Should Internal Walls Have a DPC?

Hi all
A little over 5 years ago I bought a 1970s (dump) house and discovered a
water leak in buried piping (concrete ground floors).
This has resulted in a significant number of rotted skirtings and door frame
Also, at each doorway threshold, the floor screed has blown.
Digging down below floor level and investigating the construction detail
yesterday I discovered:
there doesn't appear to be any dpc to internal wall
the dpm below the concrete floor slab comes vertically up to floor level at
the edge of the slab alongside the internal brick wall IYSWIM so the
internal wall has plastic membrane either side of it from
just-below-floor-level to the underside of the slab
As a result, threshold bricks are damp, have lifted/swollen and have broken
away the floor screed.
Reply to
Phil Answer is "yes" - in the mortar. If you DIY use a silane product such as Dryzone as per instructions You "may" have to replaster some but in such a young house one would hope not - suck it and see? Chris PS I know what a Sculler is - what is a Scullster?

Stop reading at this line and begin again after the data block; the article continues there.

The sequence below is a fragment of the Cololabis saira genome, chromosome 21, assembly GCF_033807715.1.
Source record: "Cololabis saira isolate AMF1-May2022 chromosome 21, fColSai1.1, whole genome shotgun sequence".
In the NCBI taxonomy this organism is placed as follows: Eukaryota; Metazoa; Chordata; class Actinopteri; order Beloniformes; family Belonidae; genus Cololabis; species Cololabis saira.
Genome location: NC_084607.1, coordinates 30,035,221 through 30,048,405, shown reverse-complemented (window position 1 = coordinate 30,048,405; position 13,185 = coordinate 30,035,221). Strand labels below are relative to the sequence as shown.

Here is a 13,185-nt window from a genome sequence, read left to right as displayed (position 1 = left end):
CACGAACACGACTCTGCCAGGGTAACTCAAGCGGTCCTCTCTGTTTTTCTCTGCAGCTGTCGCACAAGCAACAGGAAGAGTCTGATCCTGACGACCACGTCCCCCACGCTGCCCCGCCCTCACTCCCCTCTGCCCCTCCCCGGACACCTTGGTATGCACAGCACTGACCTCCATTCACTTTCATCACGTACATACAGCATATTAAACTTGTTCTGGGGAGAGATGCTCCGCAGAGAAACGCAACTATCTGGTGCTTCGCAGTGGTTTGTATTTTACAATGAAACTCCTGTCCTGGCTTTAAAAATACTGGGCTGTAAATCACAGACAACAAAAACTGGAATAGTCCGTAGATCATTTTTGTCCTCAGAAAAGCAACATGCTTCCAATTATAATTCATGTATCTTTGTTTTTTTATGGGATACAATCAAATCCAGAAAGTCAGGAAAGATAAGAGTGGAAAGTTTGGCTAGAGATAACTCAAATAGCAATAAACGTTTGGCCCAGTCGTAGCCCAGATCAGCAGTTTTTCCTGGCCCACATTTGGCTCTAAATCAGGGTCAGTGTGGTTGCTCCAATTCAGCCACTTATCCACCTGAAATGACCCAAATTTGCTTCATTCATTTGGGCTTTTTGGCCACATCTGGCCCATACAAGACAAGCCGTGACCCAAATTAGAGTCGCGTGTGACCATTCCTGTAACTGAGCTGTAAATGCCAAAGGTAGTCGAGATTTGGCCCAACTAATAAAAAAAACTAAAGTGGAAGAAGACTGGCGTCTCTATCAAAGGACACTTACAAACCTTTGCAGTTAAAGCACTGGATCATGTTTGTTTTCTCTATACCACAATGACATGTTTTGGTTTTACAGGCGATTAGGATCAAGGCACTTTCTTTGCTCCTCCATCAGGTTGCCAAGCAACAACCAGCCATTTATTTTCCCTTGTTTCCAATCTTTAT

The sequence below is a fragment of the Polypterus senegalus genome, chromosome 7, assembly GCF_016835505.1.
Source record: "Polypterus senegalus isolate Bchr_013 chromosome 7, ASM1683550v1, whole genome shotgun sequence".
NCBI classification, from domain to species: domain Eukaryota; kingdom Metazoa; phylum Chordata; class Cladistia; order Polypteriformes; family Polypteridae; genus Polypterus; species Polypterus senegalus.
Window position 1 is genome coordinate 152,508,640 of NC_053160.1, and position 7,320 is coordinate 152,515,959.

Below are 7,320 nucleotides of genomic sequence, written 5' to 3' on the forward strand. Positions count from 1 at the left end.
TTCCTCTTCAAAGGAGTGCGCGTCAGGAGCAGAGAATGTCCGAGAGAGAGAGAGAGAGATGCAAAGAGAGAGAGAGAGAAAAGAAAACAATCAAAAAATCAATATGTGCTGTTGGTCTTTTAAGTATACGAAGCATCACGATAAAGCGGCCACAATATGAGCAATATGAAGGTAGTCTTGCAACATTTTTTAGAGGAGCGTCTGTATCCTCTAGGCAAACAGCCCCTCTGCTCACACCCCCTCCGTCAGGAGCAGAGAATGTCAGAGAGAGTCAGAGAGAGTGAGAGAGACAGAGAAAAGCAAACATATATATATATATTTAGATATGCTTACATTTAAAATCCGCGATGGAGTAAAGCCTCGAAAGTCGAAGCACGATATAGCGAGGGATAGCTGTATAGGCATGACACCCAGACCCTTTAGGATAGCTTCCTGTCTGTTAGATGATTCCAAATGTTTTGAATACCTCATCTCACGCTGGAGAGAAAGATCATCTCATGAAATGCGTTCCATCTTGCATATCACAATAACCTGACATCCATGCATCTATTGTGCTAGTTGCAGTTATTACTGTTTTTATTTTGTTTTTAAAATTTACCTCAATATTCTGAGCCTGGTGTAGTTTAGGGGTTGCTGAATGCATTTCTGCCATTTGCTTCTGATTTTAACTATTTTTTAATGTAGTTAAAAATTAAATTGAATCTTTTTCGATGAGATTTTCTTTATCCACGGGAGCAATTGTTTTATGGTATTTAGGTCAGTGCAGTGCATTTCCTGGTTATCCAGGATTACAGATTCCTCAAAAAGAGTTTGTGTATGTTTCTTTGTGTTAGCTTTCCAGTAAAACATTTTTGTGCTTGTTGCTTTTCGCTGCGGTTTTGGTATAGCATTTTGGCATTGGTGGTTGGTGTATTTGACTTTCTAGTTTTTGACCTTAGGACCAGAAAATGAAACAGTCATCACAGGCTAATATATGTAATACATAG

Reply to
Thanks to all From my investigation, I believe that the damp is residual rather than active IYSWIM. When we moved into the place there was a visible area of damp at top-of-slab level (albeit close to the leak site), so I would expect the sub-base of the house in general to have got pretty saturated. I suspect (and am hopeful) that damp we are now seeing is evaporation of this residual water through and around the slab. The plastic tiling applied to the entire ground floor will have trapped moisture in the slab very effectively (this tiling has all been removed).
theScullster is nothing more than a nickname based on the word meaning to row.
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